Protect the lovely beaches
We mostly see the glamorous side of popular Thailand beach destinations such as Koh Samui and Phuket. However, overdevelopment of these sites and piles of wastes after parties and the likes scar these beaches. One excellent example is Maya Bay on the uninhabited Ko Phi Phi Leh Island. The famed paradise lagoon was forced to close due to the sustained ecological damage caused by the five thousand tourists that visited it every day.
Similarly, the Philippines closed Boracay Island for rehabilitation for a few months in 2018. The powder-fine, white sand beaches, the lively bars, restaurants, and resorts that once lured tourists to what was dubbed “the world’s best island”, were all placed on a standstill upon the conclusion of island’s environmental crisis.
Be a responsible tourist. Throw wastes only in the bins. If you don’t see any bins near you, take your wastes with you until you find a proper place to dispose them.
Use the island resources responsibly
The islands have limited resources so be cautious about water usage when visiting the less-developed islands. We must also be aware of the waste disposal options and avoid throwing plastic bags and bottles around the coastal areas. Several rare green sea turtles live off the cost in Thailand and swallowing a plastic bag thrown by us can possibly kill them. Fishing is an enjoyable sport but reckless fishing can endanger the exotic species and cause undue stress to the aquatic life. So, let’s be a responsible tourist and save exotic destinations from losing their charm.
Enjoy watersports without disturbing the sea and life within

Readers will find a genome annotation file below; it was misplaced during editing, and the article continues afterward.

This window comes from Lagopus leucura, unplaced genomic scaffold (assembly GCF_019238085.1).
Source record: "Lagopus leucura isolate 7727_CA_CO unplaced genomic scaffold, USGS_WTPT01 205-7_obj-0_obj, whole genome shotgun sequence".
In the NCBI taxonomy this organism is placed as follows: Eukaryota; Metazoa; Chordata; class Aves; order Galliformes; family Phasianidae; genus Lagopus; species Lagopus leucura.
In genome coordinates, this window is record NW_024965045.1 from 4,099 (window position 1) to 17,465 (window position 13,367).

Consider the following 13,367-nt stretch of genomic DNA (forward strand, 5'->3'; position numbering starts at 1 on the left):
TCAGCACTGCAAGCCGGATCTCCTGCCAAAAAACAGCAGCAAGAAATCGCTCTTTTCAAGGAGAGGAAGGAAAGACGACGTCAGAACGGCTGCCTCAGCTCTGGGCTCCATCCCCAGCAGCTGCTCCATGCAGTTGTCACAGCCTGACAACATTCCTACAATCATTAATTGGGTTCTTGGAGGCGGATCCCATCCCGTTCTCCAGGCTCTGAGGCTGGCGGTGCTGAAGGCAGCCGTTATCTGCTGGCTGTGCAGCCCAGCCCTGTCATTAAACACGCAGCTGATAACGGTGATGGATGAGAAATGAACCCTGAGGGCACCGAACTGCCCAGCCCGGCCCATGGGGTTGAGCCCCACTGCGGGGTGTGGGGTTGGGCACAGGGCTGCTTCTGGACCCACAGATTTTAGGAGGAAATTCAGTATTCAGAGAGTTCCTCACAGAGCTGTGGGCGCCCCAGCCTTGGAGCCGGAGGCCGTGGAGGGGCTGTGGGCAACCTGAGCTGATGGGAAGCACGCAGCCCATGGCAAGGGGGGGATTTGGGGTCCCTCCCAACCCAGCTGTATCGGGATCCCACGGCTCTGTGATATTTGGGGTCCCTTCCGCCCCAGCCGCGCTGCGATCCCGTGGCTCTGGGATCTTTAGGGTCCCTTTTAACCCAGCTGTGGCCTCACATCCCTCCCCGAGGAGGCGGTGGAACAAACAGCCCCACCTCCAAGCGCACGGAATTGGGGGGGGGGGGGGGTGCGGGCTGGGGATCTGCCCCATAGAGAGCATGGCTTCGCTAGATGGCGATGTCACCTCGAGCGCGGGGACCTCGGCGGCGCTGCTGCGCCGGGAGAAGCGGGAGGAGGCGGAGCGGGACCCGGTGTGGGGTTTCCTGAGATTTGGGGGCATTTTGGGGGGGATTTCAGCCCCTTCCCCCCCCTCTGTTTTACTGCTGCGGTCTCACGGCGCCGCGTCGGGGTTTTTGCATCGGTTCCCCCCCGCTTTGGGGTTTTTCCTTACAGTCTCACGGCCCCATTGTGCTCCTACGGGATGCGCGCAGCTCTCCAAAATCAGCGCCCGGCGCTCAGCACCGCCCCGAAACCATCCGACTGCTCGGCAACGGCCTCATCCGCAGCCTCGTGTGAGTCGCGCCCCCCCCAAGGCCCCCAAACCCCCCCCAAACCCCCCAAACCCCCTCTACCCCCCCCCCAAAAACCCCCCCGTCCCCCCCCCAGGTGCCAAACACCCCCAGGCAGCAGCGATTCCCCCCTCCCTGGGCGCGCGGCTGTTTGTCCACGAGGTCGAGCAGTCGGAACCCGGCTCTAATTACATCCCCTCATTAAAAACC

Snorkeling or diving is a great way to explore the beautiful underwater world but make sure you don’t step on corals or drop the anchor on live corals. Hiring a local trainer to accompany undersea activities will ensure that you snorkel and dive without disturbing the ecology. We can also educate ourselves about special areas like the ‘Turtle Island’ to ensure we don’t disturb their nesting sites. Another popular water sport is Jetski but it can pollute the water and disturb the aquatic animals. If we enjoy water sports responsibly, we can save the sea and underwater creatures to continue invigorating us.
Inform and encourage others to take part
Mother nature isn’t really calling us to do great things. But to be able to turn things around, the most effective way is through little acts done by as many people as possible, if not all. We should all be advocates, teachers, and examples to others.
As they say, the opposite of love is indifference. And right now, indifference, ignorance, and denial are definitely among the biggest hindrances to the recovery of the planet.
The tourism industry will continue to be affected by climate change, resulting in soaring temperatures, a rise in sea level, and extreme weather events, unless we take action. As responsible tourists, it is our duty to adapt to the climatic changes and take conscious measures to reduce carbon footprints. The good news is that the government is also taking steps to save the environment and prevent climate changes that can be detrimental to the tourism industry. With consistent efforts by the government, tourism boards, and travelers adapting to the climate changes, our beaches, lakes, mountains, and forests will continue providing happiness to generations.
Featured image by news.nationalgeographic.com